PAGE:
Can a legislature change its mind and cancel an election while it’s ongoing or after it happens?

It’s never happened and we think it would be illegal.

Well before an election begins, a legislature could decide to remove the people from the process that selects electors. The last state to flip flop like this was Florida in the 19th Century. In 1860, it held a popular vote for President. But after Florida seceded during the Civil War it didn’t participate in the presidential election of 1864. After Florida rejoined, it passed a law well before the 1868 election allowing its legislature to directly appoint electors. Florida then reversed course again before the 1872 election and held a popular vote for President. It has held a popular vote for President ever since. But, in theory, Florida could pass a law before the 2024 election and decide its legislature should appoint electors directly.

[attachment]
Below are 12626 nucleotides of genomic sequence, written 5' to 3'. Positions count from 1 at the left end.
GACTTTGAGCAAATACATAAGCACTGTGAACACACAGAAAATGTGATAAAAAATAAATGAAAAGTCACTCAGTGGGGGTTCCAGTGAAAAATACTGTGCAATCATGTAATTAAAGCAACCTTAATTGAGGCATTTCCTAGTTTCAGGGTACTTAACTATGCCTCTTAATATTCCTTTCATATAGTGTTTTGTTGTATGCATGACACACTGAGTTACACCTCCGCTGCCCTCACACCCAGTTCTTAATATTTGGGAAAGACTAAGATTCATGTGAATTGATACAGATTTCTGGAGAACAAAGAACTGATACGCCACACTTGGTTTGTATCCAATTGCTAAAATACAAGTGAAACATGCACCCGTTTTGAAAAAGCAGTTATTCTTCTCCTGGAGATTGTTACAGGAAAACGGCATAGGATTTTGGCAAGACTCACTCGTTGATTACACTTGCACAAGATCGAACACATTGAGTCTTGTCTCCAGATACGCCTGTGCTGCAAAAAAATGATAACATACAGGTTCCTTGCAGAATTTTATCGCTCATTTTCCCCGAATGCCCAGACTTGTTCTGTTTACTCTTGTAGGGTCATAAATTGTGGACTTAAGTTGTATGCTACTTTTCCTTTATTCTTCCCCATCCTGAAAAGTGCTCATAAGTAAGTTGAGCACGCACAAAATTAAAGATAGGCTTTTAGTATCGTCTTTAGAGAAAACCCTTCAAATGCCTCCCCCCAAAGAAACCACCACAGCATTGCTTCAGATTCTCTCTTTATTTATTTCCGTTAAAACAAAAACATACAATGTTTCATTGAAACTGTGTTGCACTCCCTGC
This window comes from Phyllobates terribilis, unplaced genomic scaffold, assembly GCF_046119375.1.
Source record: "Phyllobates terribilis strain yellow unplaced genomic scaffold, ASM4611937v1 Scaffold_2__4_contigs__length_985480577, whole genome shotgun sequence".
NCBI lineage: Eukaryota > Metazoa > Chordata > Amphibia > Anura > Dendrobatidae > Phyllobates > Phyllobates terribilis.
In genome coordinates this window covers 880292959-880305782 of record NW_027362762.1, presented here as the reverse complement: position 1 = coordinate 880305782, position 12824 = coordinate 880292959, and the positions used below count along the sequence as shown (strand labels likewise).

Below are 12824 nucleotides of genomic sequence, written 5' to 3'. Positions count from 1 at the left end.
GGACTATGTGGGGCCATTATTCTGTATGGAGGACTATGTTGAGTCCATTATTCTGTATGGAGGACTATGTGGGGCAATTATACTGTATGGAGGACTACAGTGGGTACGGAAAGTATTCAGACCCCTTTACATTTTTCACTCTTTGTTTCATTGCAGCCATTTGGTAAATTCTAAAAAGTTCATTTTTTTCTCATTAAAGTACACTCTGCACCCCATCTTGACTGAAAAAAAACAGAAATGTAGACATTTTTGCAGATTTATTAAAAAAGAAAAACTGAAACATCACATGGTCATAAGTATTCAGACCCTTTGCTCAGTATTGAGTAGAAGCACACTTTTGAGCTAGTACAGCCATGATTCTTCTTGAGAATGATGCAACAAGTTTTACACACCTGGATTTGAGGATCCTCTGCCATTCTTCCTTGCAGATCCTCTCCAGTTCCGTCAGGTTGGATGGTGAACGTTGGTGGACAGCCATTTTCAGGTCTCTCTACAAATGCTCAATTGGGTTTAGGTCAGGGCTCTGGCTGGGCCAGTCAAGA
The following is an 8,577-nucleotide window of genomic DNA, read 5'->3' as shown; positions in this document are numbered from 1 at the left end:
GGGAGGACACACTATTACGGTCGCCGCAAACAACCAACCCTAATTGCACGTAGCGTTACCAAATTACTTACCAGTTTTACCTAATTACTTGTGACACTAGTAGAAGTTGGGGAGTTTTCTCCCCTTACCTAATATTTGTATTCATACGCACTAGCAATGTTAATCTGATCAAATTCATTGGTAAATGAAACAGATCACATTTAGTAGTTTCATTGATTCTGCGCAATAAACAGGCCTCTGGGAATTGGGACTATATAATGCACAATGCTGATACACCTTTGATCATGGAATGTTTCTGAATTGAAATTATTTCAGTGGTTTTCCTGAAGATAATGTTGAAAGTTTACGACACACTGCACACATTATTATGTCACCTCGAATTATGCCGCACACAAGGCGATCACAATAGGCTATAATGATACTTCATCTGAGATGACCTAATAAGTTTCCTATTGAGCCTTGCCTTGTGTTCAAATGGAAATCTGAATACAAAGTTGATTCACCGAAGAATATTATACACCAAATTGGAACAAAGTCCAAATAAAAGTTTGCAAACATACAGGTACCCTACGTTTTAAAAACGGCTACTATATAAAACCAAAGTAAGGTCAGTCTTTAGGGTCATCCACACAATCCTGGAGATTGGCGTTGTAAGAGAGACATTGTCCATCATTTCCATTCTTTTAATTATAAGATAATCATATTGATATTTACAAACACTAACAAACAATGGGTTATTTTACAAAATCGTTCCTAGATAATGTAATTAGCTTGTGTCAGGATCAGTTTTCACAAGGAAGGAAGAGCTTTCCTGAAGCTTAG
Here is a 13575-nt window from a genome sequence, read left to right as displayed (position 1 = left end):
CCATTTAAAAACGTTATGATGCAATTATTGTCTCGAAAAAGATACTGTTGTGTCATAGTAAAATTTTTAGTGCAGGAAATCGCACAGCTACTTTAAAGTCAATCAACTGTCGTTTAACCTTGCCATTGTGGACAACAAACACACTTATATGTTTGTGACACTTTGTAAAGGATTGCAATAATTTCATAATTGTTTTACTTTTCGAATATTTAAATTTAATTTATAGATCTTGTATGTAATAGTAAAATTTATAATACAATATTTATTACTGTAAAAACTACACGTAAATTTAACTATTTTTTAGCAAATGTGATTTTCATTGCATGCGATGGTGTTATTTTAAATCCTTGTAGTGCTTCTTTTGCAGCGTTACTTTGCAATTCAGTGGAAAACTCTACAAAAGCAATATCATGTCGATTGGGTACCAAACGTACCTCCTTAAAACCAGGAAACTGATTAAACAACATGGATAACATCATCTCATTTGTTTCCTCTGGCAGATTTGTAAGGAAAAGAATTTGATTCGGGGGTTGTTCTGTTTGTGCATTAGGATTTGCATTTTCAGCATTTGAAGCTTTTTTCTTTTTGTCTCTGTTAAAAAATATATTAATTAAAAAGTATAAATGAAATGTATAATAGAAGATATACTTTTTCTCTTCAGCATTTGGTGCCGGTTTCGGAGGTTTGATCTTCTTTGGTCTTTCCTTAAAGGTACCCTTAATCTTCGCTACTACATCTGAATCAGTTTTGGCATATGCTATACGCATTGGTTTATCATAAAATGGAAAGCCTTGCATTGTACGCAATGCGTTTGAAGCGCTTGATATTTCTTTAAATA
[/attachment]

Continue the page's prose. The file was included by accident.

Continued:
But after an election has begun or after it’s been held, however, it’s less clear that the state may retroactively change the method of appointing electors. The best authority suggests it could not. 

First, such a procedure would seem to violate 3 U.S.C. § 1, which requires that states that hold elections select their electors on election day. If a legislature attempted to change the slate of electors after Election Day, it would miss this deadline and violate federal law.

Second, there’s a strong argument a state legislature’s substitution of its own slate of electors after Election Day would violate the Due Process Clause of the Constitution.  The Due Process Clause protects citizens’ expectations under state law that they will be able to exercise their right to vote and have that vote counted.  If the legislature elevates its own preferences over those of the voters by retroactively changing state law, this right would be violated.

Both limitations would depend, however, upon the courts intervening. It is possible the Courts would view the legislature’s actions as a “political question,” not subject to judicial review.

However, a state could claim that the election has “failed” under the “Failed Election” provision of Title 3.  As discussed, below, states could cite this provision as an authorization for sending their own slates of electors to Congress.

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